China rounds on Rockets after GM's Hong Kong tweet

China rounds on Rockets after GM's Hong Kong tweet

The Houston Rockets have had a large following in China since signing Yao Ming in 2002.
The Houston Rockets have had a large following in China since signing Yao Ming in 2002.

BEIJING: The Houston Rockets were racing Monday to quell a growing storm in China that saw their games yanked from television over a tweet supporting Hong Kong's democracy protests.

The issue has also dragged in the NBA, with the league seeking to distance itself from the comments by Rockets' general manager Daryl Morey.

Morey -- whose Rockets have had a huge following in the country since they signed Chinese star Yao Ming in 2002 -- posted a tweet Friday featuring the message "Fight for Freedom. Stand with Hong Kong".

On Monday he tried to calm the water with a string of emollient tweets.

"I did not intend my tweet to cause any offense to Rockets fans and friends of mine in China," he tweeted Monday from Tokyo, where the Rockets are playing several matches this week.

"I was merely voicing one thought, based on one interpretation, of one complicated event. I have had a lot of opportunity since that tweet to hear and consider other perspectives," he added.

"I have always appreciated the significant support our Chinese fans and sponsors have provided and I would hope that those who are upset will know that offending or misunderstanding them was not my intention," Morey said.

Semi-autonomous Hong Kong has been battered by four months of increasingly violent pro-democracy protests.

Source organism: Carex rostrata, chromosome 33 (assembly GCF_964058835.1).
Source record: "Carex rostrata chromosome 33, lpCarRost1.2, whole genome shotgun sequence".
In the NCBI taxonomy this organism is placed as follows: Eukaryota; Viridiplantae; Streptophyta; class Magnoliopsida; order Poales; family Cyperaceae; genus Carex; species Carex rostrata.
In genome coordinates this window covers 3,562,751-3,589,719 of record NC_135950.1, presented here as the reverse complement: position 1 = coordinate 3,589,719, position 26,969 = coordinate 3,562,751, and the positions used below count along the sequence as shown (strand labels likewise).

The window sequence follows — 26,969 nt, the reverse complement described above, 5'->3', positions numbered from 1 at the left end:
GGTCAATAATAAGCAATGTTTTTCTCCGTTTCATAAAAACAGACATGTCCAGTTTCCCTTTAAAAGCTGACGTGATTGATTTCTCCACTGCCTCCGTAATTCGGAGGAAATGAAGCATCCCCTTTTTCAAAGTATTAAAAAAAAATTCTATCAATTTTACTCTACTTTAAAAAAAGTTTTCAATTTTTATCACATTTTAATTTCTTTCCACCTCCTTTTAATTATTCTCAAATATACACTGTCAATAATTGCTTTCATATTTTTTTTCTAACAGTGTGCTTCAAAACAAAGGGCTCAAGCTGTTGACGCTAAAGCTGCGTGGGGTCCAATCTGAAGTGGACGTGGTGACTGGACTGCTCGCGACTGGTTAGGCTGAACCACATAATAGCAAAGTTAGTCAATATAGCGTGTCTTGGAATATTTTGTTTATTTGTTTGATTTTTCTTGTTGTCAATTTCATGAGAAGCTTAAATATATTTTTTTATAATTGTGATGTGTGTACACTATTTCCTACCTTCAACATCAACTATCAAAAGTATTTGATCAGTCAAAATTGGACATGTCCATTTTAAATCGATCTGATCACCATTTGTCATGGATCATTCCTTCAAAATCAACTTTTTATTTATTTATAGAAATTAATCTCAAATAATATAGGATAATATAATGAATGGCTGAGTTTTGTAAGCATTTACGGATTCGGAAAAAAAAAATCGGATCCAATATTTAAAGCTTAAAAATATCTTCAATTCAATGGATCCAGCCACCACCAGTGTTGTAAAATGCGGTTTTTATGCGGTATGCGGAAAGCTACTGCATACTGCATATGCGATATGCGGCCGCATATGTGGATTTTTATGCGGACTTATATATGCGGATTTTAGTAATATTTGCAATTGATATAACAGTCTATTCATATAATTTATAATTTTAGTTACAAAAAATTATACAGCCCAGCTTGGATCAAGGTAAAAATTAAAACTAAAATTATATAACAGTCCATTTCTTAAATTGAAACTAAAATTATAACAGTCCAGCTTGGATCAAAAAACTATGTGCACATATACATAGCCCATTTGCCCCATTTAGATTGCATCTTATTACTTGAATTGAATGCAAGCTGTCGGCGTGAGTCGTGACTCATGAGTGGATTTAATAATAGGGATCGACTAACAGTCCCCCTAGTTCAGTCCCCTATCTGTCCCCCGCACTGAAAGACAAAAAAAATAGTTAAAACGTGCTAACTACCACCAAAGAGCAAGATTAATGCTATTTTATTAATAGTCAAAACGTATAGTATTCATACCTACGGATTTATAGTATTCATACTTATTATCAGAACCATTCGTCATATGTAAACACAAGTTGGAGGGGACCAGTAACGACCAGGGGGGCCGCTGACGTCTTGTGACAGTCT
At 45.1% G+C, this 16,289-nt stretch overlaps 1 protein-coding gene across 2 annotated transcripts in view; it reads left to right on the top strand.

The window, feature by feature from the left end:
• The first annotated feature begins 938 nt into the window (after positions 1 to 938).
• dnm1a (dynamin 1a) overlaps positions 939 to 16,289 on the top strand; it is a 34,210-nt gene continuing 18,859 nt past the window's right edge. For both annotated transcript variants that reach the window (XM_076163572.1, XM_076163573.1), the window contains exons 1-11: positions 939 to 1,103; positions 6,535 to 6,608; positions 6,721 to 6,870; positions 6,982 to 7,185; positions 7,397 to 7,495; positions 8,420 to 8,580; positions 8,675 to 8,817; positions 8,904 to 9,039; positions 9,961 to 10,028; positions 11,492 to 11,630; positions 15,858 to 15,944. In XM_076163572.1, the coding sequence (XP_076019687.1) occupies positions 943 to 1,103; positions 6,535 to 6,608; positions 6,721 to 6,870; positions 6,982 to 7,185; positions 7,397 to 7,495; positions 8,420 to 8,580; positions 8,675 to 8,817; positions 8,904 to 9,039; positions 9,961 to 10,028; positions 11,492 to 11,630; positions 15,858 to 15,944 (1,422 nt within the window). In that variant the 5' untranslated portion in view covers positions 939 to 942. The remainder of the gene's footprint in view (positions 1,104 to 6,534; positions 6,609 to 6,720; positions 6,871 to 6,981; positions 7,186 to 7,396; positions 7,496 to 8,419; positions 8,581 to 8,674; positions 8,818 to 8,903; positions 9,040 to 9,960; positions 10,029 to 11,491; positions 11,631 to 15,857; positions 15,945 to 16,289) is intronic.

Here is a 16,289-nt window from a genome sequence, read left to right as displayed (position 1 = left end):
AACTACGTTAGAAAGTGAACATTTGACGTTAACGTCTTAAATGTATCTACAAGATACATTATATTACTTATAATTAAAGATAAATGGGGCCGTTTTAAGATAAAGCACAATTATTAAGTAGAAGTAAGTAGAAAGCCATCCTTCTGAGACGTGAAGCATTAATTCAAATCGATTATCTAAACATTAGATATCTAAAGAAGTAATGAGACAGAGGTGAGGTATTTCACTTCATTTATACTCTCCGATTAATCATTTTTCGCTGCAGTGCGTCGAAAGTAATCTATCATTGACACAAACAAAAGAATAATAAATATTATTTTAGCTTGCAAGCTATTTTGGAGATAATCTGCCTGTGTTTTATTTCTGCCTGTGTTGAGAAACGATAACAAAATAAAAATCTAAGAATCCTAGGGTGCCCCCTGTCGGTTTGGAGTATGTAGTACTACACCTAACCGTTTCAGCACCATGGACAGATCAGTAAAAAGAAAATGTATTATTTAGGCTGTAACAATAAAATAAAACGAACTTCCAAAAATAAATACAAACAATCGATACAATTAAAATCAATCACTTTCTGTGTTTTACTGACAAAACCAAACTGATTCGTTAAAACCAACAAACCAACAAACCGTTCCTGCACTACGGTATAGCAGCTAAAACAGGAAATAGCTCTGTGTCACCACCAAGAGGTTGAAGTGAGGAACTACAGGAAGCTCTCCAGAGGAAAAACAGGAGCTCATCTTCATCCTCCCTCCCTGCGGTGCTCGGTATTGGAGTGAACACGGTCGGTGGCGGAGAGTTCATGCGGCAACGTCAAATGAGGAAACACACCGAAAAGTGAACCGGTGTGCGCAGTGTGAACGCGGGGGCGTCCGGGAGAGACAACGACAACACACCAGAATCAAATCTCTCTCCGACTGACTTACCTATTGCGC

The rallies were ignited by a now-scrapped plan to allow extraditions to mainland China, fuelling fears of an erosion of liberties in Hong Kong under the 50-year "one country, two systems" model China agreed before the 1997 handover from Britain.

- 'Regrettable' -

The NBA issued its own statement, saying it recognised Morey's views "have offended so many of our friends and fans in China, which is regrettable."

The Los Angeles Lakers and Brooklyn Nets are due to play two pre-season games at Shanghai and Shenzhen later this week.

"While Daryl has made it clear that his tweet does not represent the Rockets or the NBA, the values of the league support individuals' educating themselves and sharing their views on matters important to them," the statement issued by chief communications officer Mike Bass said.

But the furore showed no sign of dying down, with Chinese state broadcaster CCTV saying it was "strongly opposed" to Morey's "improper remarks" and would no longer air Rockets games.

Tencent Holdings, which streams NBA games in China, said it would suspend Rockets coverage.

Sponsors including sportswear brand Li Ning and the Shanghai Pudong Development Bank also announced Sunday they would stop cooperation with the team.

The moves came after the Chinese Basketball Association (CBA) said it would sever all ties with the Rockets.

"General manager of Houston Rockets club Daryl Morey made incorrect comments about Hong Kong," the CBA said on its official social media page on Sunday.

"The Chinese Basketball Association is strongly opposed to this and will suspend communication and cooperation with the club."

- Major China fanbase -

The Rockets have already tried to distance themselves from the controversy, with owner Tilman Fertitta on Friday writing on Twitter that Morey "does NOT speak for the @HoustonRockets... we are NOT a political organization."

But fans on social media in China savaged Morey's comments, with some urging he be fired.

The Rockets are in Japan for two exhibition games and their head coach Mike D'Antoni on Sunday said that was the team's focus.

"We're here to concentrate on playing in Japan, playing great games and enjoying the culture of Japan," he said.


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